Seven classes of breast cancer test 'offers new hope'
A test that identifies seven classes of breast cancer could be available within two years, say UK scientists.
Writing in the British Journal of Cancer, the Nottingham researchers say it could help doctors tailor treatment better and boost survival rates.
Currently, two biomarkers are routinely screened for in breast tumours.
Last year researchers revealed that breast cancer can be divided into 10 different forms of the disease based on a patient's genetic make-up.
However, these can only be identified using detailed genetic profiling, which is costly and impractical for most patients.
Each cancer type has a different impact on survival rates, scientists report .
Now, a team led by Andy Green of the University of Nottingham has developed a method that screens for 10 key proteins that identify seven different biological types of breast cancer.
Dr Green said that as treatment options available for breast cancer patients increase, decision-making regarding the choice of the most appropriate treatment method is becoming increasingly complex.
"Improvements in care and outcome for patients with breast cancer will involve improved targeting of effective therapies to appropriate patients," he said.
"Equally important should be improvement in parallel strategies to avoid unnecessary or inappropriate treatment and side effects."
The technology needed to measure the proteins in tumour samples already exists in most pathology laboratories across the UK, he added.
In the study, the scientists looked for the "signature" of each class of cancer in 1,073 tumour samples from a tissue bank.
They found that 93% fitted well into one of seven classes, while the remaining 7% were harder to categorise.
Further verification revealed that the seven classes are defined by different combinations and levels of 10 proteins found in breast cancer cells.
They include two proteins routinely identified in breast cancer cells - the oestrogen receptor (ER) and HER2 - as well as others not currently tested, such as p53, cytokeratins, HER3 and HER4a.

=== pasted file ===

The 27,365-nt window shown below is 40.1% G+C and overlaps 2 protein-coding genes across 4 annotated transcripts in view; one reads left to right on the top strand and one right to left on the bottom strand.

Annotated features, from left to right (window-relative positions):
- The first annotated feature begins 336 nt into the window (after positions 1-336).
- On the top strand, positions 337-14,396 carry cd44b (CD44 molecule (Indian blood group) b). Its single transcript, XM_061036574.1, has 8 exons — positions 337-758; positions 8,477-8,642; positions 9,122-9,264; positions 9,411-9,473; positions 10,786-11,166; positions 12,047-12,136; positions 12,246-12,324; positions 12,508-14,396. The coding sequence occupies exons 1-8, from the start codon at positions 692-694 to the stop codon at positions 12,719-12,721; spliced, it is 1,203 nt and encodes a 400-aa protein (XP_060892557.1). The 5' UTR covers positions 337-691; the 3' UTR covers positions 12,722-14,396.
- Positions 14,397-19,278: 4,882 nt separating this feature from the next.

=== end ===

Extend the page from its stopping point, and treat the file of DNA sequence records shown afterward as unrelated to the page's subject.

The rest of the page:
Baroness Delyth Morgan, chief executive of the Breast Cancer Campaign, which funded the study, said: "We need to ensure the life-saving and life-extending treatments we already have in the clinic are used more effectively - directing the right treatments to those who will benefit, and sparing others from unnecessary side effects, so that by 2050 we can achieve our ambition to overcome breast cancer.
"This new test could be a realistic step towards making the holy grail of personalised medicine a reality, offering hope to the 50,000 women diagnosed with breast cancer in the UK every year."
However, Dr Emma Smith, senior science information officer at Cancer Research UK, said further research was needed into the approach.
"Research and new cutting-edge technologies are beginning to give us a glimpse of what is on the horizon in this area," she said.
"But it's not clear whether this set of biomarkers will give doctors any more useful information than the tests already in place.
"We would need results from further studies or clinical trials to say for certain whether this approach could be a good way of identifying different treatments and improving survival for women with the disease."